1930s Ahwahnee Blanket Coat

Last year I sold 15 of my dresses. I wanted to reinvest all of that money back into my passion. I took some of the money and set it aside for photo shoots and the rest I invested into Wearing History Patterns.

Tracy McElfresh Wearing History Patterns

My first make would be the Ahwahnee coat. At the time I did not know I was going to be matching plaids. The most scariest thing in sewing!! The pattern says you can use an old blanket. An old wool army blanket would of been my very first choice, although they are a hot item right now as everyone is wanting to get away from plastic clothing.

Hancock Fabric in Beavercreek, Ohio Photo by Tracy McElfresh

I took a trip to my old stomping grounds, Hancock Fabric. I worked at this little shop for 7-8 years as a project specialist. I learned to sew from my mother but this is where it really took off. Back to the coat!!!

Tracy McElfreshAhwahnee Coat Photo by Tracy McElfresh

For my coat I chose a wool blend weave. Instead of lining my coat I thought it would be better to make a sleek fun dancing dress to go under it. I get to make all of the rules here and another dress seemed fun.

Tracy McElfresh

Here is the rocking dress I made to go under my Ahwahnee coat. It’s an adaption from another pattern and this is the 3rd time I have made this simple frock. I used Scuba knit and it most of it was sewn on my serger. The bottom is 3 simple squares all aligned in different places.

Cutting my plaid, Tracy Mcelfresh Ahwahnee Coat

Let me tell you all about this pattern. That big piece in the middle of my kitchen table is the raglan sleeve. It was the only piece I was not sure if the plaid would match up. I followed the layout on the pattern in hopes that it would and it did. The body of the coat has no side or back seams so that made it so easy to start with (no matching needed). I matched up all the other pieces the best I could and tried not to be to hard on myself! Hey we are all just winging it really!

Ahawhnee Coat Tracy McElfresh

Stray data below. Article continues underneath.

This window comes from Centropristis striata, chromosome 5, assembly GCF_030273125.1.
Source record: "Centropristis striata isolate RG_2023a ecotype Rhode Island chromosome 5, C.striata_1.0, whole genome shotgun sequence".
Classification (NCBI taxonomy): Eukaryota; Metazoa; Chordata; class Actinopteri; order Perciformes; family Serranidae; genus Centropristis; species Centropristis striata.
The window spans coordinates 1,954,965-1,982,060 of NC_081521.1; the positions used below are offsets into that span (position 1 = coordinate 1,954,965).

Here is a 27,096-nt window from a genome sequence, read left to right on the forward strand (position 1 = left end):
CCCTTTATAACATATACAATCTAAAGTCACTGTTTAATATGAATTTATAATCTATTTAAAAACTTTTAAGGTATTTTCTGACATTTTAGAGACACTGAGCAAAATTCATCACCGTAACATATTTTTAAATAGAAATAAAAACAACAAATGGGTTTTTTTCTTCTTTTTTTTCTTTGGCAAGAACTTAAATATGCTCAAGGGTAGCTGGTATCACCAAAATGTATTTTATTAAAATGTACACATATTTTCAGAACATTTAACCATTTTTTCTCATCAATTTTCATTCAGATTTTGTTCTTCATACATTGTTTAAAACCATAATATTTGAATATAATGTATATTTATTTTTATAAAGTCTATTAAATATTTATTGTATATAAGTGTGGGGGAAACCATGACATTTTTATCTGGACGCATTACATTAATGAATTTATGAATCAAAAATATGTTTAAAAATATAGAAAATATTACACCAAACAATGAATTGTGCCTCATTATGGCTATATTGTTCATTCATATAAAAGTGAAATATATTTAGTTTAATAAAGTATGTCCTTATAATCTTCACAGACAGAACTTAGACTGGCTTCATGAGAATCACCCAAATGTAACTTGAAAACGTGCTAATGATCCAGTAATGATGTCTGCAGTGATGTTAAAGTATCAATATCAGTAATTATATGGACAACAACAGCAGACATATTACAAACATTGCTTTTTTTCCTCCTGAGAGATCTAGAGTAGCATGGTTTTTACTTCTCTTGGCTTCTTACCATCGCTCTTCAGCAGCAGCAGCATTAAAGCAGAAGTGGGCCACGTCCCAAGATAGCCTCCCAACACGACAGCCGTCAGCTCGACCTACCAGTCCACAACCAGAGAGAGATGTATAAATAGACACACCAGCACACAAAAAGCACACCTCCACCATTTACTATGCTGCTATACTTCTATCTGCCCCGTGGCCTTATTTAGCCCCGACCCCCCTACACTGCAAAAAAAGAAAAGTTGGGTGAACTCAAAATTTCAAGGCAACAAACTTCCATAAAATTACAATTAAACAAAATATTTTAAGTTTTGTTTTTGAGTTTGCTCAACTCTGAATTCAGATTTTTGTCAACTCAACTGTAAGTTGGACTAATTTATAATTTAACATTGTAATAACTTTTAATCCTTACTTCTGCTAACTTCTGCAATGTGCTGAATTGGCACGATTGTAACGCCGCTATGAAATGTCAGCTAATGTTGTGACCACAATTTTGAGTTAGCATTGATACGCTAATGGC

I used vintage buttons from a coat Leslie Ruby Randall gave me and an old 1980s heart belt buckle. I added belt loops to hold my belt on a little better.

Wearing History Patterns Ahawhnee Coat by Tracy McElfresh

The most challenging part of this coat, besides matching up the plaid was the welted lined pockets on the breast of the coat. They are hard to see and I often forget they are there. I love the two large patch pockets on the bottom of the front of the coat. I matched the print on those too so they are hard to see. (hence my #solidschallenge for 2016)

IMG_2488 Tracy McElfresh Ahwahnee Coat

I absolutely love that big elvish looking hood.

Ahwahnee Coat by Tracy McElfresh

Wearing History Pattern’s Ahwahnee Blanket Coat was so much fun to make. It took me about 10-15 hours to make from start to finish but it was well worth it. Lauren the owner of Wearing History Patterns said that that was a fast time for it’s completion. Most likely because I did all of the work on my modern sewing machine, serger and left the lining out.

Modeling Leslie Ruby Randall and photo by Sharon Elaine Photography Coat sewn by me and pattern by Wearing History Patterns

Modeling Leslie Ruby Randall and the professional photo is by Sharon Elaine Photography. The Coat is sewn by me Tracy McElfresh and pattern by Wearing History Patterns.

Behind the scenes~ After a year of matching prints and plaids that hide all of craftsmanship and any imperfections; I have chosen to challenge myself to sewing only tricky materials that are solid for 2016; no plaids, florals or stripes. Look for my hashtag #solidschallenge

Here is my first make of 2016. It’s a wool dress replica. I underlined every piece in organza and properly treated the wool before sewing. I will blog about it’s process more when it’s finished with dress and get a better picture.

Wool Dress Replica by Tracy McElfresh

Thank you for reading!

Tracy McElfresh

Tracy McElfresh

Tracy McElfresh is the owner of Tracy’s Sewing Studio LLC.
Tracy McElfresh
By | 2017-02-08T01:05:43+00:00 January 4th, 2016|1930s Style Fashion, Makes of 2015, Uncategorized|0 Comments

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